The Cambridge Cluster

The Cambridge Cluster is the informal name of a high growth area centred around the city of Cambridge. Recognised as one of the UK’s most buoyant and innovative areas, this hub is home to several vibrant pharmaceutical, biotechnology, IT and academic clusters. While the use of project management methodologies is quite established in the region’s construction, IT, and pharmaceutical sectors, uptake is more recent in scientific research and academia. The Golden Thread explores how project management is enabling these sectors to grow and collaborate throughout the region.

A regional breakdown of contribution made by the project profession by GVA, a regional distribution of project professional employment and regional proportion of UK total employment:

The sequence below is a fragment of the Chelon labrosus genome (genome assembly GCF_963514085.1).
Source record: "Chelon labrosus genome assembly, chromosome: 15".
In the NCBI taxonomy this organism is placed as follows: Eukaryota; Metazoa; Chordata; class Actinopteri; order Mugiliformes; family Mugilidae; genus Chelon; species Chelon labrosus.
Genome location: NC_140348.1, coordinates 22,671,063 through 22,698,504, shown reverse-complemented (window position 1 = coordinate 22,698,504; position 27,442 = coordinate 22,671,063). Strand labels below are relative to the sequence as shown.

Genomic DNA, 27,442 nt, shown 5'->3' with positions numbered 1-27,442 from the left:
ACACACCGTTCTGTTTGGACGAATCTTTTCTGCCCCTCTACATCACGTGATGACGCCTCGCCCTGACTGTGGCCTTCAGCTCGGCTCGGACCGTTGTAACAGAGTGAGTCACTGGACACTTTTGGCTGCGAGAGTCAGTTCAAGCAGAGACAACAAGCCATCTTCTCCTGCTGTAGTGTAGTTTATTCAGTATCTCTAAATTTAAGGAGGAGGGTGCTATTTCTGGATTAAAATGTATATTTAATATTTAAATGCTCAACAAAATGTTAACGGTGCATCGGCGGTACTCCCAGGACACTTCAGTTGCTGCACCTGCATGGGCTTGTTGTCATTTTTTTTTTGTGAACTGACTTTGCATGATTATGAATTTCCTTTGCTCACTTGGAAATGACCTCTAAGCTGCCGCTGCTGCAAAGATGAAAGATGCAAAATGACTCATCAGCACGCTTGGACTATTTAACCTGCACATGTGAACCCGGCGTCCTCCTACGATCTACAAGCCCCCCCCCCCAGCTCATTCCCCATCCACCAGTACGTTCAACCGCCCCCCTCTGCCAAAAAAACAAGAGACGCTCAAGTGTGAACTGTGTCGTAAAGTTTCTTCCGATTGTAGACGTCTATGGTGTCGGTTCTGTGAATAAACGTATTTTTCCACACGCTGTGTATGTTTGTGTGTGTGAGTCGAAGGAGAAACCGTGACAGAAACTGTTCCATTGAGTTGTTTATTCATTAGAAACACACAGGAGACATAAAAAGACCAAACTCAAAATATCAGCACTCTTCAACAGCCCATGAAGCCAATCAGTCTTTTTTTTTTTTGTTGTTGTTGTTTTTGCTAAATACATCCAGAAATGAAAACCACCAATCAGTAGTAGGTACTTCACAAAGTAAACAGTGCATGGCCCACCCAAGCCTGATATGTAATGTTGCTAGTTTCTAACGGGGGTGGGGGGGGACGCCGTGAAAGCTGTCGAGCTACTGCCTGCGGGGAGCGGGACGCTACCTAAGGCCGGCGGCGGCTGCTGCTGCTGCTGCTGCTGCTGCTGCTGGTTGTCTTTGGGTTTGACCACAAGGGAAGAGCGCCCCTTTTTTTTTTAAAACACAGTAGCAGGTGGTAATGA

Contribution of the project profession in terms of GVA (Gross Value Added) by region:

London (The Heathrow Corridor)

£31.3bn

South West 

£24.3 bn

South East

£20.9bn

Midlands (The Midlands Engine)

£20.8bn

North West (The Northern Powerhouse)

£19.1 bn

North East (The Northern Powerhouse)

£13.94bn

Scotland

£13.95bn

East (The Cambridge Cluster)

£7bn

Wales

£3.5bn

Northern Ireland

£1.7bn

 

Regional distribution of project professional employment, as a % of UK employment

 

Proportion of UK total employment %

Project Management Employment %

London (Heathrow Corridor)

14%

21%

South West

9%

16%

South East

14%

14%

Midlands (Midlands Engine)

16%

13%

North West (Northern Powerhouse)

11%

12%

North East (Northern Powerhouse)

12%

9%

Scotland

8%

9%

East (Cambridge Cluster)

10%

5%

Wales

5%

2%

Northern Ireland

3%

1%